I have received one average performance appraisal in my career. This was in 2015 in connection to my assignment as the Head of the Humanitarian Advisory Team in Nigeria. I did because I was committed to implementing the UN humanitarian principles to the letter in supporting the country to respond to flood, intercommunal conflict and northeast insurgency.
The rationale for my poor performance appraisal according to my immediate supervisor from Europe, I was supportive of the government and national authorities. As the Deputy Head of Office, I differed with him the Head of office on how international humanitarian presence should function in a mid-income African country like Nigeria, my concern was that our presence should strengthen national capacity and not undermine and subsume it. I also differed with the Head of office from Europe on who should be the main and first partners in the response. The Head of Office felt our first client should be donors and external actors including coordinating the response according to their desire. This was hard for me to implement or follow, I could not report/highlight needs, challenges and developments to international actors without first supporting the Government to respond to these.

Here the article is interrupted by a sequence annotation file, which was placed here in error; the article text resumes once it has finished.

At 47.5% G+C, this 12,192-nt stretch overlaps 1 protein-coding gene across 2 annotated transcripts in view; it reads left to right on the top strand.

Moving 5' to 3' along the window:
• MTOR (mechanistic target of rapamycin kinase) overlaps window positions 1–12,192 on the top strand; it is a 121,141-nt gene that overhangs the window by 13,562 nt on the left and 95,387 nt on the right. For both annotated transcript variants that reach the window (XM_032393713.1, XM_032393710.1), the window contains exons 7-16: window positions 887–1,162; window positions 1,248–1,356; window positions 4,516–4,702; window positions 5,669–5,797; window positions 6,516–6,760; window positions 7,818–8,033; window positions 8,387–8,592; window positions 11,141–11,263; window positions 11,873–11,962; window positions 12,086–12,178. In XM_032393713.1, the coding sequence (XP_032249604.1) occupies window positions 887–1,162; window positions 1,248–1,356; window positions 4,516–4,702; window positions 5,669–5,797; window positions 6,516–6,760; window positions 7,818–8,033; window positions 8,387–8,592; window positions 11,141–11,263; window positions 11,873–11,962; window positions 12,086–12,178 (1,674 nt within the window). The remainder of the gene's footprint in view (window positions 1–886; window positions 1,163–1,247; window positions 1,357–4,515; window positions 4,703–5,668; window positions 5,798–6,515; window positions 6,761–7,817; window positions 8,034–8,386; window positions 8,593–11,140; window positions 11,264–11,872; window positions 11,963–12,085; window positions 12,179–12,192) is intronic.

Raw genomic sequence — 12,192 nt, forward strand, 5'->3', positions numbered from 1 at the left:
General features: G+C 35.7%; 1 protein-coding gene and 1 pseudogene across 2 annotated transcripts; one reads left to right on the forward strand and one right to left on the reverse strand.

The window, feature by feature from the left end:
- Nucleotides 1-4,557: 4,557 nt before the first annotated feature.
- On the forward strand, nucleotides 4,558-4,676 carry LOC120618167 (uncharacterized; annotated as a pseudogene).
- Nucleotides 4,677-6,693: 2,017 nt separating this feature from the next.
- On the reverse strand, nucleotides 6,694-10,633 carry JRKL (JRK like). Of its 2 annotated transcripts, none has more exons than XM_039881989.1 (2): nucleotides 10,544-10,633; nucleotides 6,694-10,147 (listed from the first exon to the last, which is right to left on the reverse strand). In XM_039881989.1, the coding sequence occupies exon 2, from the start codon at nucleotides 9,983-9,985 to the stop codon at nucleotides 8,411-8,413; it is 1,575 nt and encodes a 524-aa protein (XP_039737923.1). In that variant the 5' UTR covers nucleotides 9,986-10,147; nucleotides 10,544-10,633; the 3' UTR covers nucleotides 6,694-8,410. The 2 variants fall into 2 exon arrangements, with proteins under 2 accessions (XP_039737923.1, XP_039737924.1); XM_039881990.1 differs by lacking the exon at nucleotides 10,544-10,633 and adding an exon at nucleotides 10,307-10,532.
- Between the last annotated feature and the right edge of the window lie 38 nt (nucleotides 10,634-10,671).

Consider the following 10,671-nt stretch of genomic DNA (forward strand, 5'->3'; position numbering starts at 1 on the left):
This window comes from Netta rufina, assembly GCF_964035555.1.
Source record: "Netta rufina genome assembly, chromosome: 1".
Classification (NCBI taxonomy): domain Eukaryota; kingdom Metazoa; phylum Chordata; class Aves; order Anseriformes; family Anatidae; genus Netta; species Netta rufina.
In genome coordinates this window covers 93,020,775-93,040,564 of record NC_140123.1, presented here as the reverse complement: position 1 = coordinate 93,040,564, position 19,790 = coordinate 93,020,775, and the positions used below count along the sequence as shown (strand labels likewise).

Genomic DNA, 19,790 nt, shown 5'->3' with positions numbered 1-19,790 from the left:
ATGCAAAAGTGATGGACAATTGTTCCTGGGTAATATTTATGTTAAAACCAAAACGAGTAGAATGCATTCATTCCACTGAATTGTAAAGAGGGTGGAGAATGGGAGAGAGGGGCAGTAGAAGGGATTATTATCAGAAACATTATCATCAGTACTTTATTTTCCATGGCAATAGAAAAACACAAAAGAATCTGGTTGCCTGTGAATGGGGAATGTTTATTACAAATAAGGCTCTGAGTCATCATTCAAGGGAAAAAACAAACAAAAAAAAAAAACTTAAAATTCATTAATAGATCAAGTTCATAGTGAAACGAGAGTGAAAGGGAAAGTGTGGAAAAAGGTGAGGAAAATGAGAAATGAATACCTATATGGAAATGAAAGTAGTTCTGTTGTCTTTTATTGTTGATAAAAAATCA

Having acted as the Officer-in-Charge for years before the Head of Office was appointed, he ran into roadblocks in implementing an approach in Nigeria that did not operate through the national authorities. Seeing the confusion that was unfolding and his desperate need to save face through the blame game, I requested a transfer. I have watched since then as all my efforts to empower the country’s systems to respond to the crisis has been subsumed by the louder international humanitarian architecture and presence.
The Face of International Humanitarian Footprint in Nigeria Today.